I got a lot of strange advice from people during my five pregnancies, but no subject inspired more commentary than my exercise routine. "You shouldn't do jumping jacks; you'll give the baby brain damage!" "Don't lift things above your head, or you'll wrap the cord around the baby's neck!" Or, my personal favorite, "If you keep doing squats, you're going to pop that baby out of you without even knowing it!" (If only labor and delivery were that easy!) For the most part, I politely thanked everyone for their concern and then continued practicing yoga, lifting weights, and doing cardio. I loved exercising, and I didn't see why I had to give it up just because I was pregnant—and my doctors agreed.
Now, a new Journal of Obstetrics & Gynecology study backs this up. Researchers looked at data from over 2,000 pregnant women, comparing those who exercised and those who didn’t. The women who exercised were more likely to deliver vaginally—as opposed to having a C-section—and less likely to have gestational diabetes and high blood pressure. (It’s worth noting that the women in the study didn’t have any pre-existing health conditions. If that’s not you, see a doctor about the best plan for you and your pregnancy.)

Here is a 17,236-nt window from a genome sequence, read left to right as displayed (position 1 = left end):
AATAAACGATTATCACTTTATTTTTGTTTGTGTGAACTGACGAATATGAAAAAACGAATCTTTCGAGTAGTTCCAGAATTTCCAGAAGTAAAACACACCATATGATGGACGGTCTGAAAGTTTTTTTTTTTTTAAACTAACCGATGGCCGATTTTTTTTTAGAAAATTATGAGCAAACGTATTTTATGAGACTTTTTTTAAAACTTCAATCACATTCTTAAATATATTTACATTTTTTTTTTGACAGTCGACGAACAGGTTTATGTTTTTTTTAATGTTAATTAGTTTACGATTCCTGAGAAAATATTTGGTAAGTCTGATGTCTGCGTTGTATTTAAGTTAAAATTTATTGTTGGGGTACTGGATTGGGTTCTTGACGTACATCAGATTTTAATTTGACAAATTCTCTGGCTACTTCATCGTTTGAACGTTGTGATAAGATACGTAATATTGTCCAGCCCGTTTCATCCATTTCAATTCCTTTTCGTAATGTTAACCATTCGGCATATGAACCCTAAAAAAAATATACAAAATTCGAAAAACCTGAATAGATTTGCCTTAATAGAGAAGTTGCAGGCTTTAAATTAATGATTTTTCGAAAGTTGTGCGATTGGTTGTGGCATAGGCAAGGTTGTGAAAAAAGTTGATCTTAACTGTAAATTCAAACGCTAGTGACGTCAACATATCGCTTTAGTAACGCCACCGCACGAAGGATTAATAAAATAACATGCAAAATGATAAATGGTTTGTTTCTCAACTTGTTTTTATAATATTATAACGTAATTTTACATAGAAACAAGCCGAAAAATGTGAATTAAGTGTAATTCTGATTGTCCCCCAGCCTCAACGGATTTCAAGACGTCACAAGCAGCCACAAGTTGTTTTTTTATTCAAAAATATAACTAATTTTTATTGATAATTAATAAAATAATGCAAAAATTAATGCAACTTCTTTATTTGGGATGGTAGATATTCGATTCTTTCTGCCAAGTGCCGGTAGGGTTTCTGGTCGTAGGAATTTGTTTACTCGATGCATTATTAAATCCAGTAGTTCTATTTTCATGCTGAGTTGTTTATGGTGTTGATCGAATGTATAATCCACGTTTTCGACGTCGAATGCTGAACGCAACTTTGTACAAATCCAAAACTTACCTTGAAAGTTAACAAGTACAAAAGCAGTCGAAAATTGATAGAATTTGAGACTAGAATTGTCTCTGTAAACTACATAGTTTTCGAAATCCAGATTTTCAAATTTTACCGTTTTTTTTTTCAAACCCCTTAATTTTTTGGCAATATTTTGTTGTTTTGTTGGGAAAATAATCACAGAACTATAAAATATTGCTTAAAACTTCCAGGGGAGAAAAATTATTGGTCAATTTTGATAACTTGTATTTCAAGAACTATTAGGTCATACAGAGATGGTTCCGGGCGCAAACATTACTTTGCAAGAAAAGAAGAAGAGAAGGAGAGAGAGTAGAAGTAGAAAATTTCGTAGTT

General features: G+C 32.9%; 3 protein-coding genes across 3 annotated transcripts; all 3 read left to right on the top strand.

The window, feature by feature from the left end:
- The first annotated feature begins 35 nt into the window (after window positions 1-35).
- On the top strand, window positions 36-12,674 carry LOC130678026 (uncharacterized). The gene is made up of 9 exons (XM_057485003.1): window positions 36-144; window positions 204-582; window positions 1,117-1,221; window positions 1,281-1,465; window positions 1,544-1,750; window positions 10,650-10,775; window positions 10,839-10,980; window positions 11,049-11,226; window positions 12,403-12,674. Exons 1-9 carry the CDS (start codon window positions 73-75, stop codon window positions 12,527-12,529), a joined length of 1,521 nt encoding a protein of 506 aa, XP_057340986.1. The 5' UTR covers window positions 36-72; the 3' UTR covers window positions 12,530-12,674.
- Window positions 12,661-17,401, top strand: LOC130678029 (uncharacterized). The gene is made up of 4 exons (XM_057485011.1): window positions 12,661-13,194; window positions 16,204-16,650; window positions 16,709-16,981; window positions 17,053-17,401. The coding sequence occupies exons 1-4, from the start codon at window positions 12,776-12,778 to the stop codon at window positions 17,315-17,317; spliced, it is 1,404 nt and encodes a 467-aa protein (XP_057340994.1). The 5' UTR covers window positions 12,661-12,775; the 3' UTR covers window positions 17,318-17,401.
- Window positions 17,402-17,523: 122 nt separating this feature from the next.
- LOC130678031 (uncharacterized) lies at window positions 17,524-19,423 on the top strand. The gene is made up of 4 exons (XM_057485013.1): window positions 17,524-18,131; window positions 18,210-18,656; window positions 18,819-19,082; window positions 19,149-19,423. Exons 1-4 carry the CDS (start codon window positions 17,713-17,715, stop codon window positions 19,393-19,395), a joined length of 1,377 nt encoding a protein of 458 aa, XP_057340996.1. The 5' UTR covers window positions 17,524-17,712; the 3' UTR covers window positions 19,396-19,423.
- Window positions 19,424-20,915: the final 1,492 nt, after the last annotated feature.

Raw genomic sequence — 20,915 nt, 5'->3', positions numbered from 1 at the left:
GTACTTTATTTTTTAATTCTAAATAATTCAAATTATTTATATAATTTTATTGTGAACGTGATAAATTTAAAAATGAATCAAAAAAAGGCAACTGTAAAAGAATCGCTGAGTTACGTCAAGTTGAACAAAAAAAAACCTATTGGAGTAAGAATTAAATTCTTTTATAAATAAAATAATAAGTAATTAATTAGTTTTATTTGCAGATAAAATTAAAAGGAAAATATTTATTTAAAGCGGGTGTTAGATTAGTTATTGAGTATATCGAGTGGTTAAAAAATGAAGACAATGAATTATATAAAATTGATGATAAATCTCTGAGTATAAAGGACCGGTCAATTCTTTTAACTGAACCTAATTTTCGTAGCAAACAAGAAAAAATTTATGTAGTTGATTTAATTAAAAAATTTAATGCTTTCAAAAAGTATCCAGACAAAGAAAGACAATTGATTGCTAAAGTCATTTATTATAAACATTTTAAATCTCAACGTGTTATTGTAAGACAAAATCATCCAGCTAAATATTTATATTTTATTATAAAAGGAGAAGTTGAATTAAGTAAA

The benefits of exercising during pregnancy extend far beyond the actual birth. "Exercise during pregnancy is important for many reasons," says Anate Aelion Brauer, M.D., ob-gyn, assistant professor at NYU School of Medicine. "Regular exercise helps reduce stress and increase energy, helps ensure you gain the right amount of weight in pregnancy, improves common discomforts in pregnancy such as constipation and insomnia, as well as helps prevent pregnancy-related diseases such as high blood pressure and diabetes," she says. "Research even shows that labor itself is easier and shorter in women who engaged in regular exercise throughout their pregnancy."
So how much exercise should you (and baby) get? Just because your Instagram is full of pregnant women doing CrossFit or running marathons doesn't mean that's a good idea for you. The key is to maintain your current level of activity, not increase it, according to the American Academy of Obstetrics and Gynecology. They recommend that all women who have no complications with their pregnancies get "30 minutes or more of moderate exercise a day on most, if not all, days of the week," adding that the exercise can be anything you enjoy that doesn't risk abdominal trauma (like horseback riding or skiing). And be sure to tell your doctors what you're doing and check in if you feel any pain, discomfort, or have any worries.